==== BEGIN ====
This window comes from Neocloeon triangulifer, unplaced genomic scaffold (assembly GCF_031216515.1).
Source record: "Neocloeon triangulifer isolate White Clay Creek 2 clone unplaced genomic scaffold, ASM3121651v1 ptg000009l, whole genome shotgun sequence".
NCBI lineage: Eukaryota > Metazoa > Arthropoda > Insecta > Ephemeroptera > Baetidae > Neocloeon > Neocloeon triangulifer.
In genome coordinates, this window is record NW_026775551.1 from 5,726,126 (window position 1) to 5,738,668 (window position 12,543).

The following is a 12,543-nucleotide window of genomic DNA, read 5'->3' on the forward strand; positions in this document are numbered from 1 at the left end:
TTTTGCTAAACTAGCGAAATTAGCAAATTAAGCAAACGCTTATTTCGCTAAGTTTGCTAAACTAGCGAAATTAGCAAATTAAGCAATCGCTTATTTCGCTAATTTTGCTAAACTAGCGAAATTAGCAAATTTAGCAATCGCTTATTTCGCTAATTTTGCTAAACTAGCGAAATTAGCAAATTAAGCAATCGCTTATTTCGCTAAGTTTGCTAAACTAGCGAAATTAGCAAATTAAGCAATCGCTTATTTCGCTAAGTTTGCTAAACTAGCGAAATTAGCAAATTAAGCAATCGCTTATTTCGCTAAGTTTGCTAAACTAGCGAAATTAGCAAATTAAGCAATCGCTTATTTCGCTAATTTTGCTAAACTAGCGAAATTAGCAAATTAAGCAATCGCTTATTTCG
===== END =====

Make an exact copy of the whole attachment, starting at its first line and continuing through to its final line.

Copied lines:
This window comes from Neocloeon triangulifer, unplaced genomic scaffold (assembly GCF_031216515.1).
Source record: "Neocloeon triangulifer isolate White Clay Creek 2 clone unplaced genomic scaffold, ASM3121651v1 ptg000009l, whole genome shotgun sequence".
NCBI lineage: Eukaryota > Metazoa > Arthropoda > Insecta > Ephemeroptera > Baetidae > Neocloeon > Neocloeon triangulifer.
In genome coordinates, this window is record NW_026775551.1 from 5,726,126 (window position 1) to 5,738,668 (window position 12,543).

The following is a 12,543-nucleotide window of genomic DNA, read 5'->3' on the forward strand; positions in this document are numbered from 1 at the left end:
TTTTGCTAAACTAGCGAAATTAGCAAATTAAGCAAACGCTTATTTCGCTAAGTTTGCTAAACTAGCGAAATTAGCAAATTAAGCAATCGCTTATTTCGCTAATTTTGCTAAACTAGCGAAATTAGCAAATTTAGCAATCGCTTATTTCGCTAATTTTGCTAAACTAGCGAAATTAGCAAATTAAGCAATCGCTTATTTCGCTAAGTTTGCTAAACTAGCGAAATTAGCAAATTAAGCAATCGCTTATTTCGCTAAGTTTGCTAAACTAGCGAAATTAGCAAATTAAGCAATCGCTTATTTCGCTAAGTTTGCTAAACTAGCGAAATTAGCAAATTAAGCAATCGCTTATTTCGCTAATTTTGCTAAACTAGCGAAATTAGCAAATTAAGCAATCGCTTATTTCG